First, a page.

BOSTON, Jan. 9, 2014 - In a prime example of finding new uses for older drugs, studies in zebrafish show that a 50-year-old antipsychotic medication called perphenazine can actively combat the cells of a difficult-to-treat form of acute lymphoblastic leukemia (ALL). The drug works by turning on a cancer-suppressing enzyme called PP2A and causing malignant tumor cells to self-destruct.
The findings suggest that developing medications that activate PP2A, while avoiding perphenazine's psychotropic effects, could help clinicians make much-needed headway against T-cell ALL, and perhaps other tumors as well.
A study team led by Alejandro Gutierrez, MD, and A. Thomas Look, MD, of Dana-Farber/Boston Children's Cancer and Blood Disorders Center, and Jon Aster, MD, PhD, of Dana-Farber Cancer Institute and Brigham and Women's Hospital, reported the results Jan. 9 in the Journal of Clinical Investigation.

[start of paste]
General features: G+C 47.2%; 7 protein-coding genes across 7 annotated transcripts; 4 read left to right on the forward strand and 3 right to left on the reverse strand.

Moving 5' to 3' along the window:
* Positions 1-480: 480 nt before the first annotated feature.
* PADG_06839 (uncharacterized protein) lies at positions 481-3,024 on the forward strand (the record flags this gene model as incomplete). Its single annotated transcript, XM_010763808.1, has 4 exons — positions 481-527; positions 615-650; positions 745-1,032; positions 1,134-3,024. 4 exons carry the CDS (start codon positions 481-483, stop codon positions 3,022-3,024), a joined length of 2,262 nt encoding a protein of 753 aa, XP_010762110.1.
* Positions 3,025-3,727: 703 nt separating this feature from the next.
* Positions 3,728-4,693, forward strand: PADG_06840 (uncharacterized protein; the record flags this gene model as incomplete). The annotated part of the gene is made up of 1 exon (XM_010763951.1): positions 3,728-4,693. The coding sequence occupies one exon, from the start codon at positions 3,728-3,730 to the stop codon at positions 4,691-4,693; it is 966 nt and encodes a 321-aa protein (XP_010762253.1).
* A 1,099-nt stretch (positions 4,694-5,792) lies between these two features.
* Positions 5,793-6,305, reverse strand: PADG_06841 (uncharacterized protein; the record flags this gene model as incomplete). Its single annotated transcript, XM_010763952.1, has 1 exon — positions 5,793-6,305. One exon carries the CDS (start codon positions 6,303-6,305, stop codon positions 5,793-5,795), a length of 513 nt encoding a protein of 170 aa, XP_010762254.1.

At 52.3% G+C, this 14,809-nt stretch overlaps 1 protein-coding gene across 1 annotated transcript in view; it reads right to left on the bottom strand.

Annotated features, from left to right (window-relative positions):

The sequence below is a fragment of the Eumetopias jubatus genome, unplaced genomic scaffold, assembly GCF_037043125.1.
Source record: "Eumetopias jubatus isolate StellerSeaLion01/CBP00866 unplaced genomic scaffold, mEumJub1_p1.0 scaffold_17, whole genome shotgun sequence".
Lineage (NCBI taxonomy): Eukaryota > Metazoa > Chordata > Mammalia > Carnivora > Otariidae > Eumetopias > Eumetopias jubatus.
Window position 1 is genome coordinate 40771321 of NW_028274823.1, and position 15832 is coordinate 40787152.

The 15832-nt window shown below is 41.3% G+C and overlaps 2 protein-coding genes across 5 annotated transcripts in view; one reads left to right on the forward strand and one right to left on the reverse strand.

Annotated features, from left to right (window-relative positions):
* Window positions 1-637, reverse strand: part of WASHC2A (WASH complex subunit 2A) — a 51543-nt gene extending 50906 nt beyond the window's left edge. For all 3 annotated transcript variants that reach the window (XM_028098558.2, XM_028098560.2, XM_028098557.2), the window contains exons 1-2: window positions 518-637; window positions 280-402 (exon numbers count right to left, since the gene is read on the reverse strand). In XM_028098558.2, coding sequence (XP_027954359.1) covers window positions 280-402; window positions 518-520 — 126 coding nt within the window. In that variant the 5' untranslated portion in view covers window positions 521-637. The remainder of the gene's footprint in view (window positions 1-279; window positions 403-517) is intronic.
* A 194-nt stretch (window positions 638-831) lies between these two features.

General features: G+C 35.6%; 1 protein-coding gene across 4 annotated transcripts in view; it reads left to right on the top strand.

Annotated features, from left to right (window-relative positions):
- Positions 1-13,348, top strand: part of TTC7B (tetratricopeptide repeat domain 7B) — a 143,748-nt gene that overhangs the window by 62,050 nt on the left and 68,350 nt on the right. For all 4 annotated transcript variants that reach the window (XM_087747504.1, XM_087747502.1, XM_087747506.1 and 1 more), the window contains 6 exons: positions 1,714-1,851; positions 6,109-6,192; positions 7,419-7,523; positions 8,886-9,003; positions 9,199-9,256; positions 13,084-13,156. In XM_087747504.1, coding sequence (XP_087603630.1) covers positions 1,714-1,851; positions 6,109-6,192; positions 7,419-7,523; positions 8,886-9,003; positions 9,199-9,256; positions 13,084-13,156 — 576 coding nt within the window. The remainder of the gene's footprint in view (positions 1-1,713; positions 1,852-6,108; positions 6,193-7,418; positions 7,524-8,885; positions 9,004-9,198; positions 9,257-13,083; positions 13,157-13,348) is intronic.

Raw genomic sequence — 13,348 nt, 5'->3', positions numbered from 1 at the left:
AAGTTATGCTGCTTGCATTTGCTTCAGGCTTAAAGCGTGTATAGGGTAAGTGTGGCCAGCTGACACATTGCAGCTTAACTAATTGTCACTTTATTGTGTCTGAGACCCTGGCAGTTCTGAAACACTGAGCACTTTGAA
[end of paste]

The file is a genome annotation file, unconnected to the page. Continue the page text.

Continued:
T-ALL is rarer and more aggressive than the B-cell form of ALL, and it has a relatively poor prognosis. Despite improvements in the treatments available, 20 percent of children and more than 50 percent of adults diagnosed with T-ALL succumb to it.
To identify possible new treatment options, Gutierrez, Look and their collaborators screened a library of 4,880 compoundsincluding FDA-approved drugs whose patents had expired, small molecules and natural productsin a model of T-ALL engineered using zebrafish.
Strategies that identify new uses for existing drugs have grown in popularity in recent years as a way of quickly developing new disease therapies. Zebrafish models are cost-effective platforms for rapidly conducting drug screens, as well as basic stem cell, genetic, cancer and developmental research.
"We wanted to see if there were drugs or known bioactive molecules that are active against T-ALL that hadn't been tested yet," Look explained. "There may be drugs available for other indications that could be rea
|Contact: Irene Sege|
Dana-Farber Cancer Institute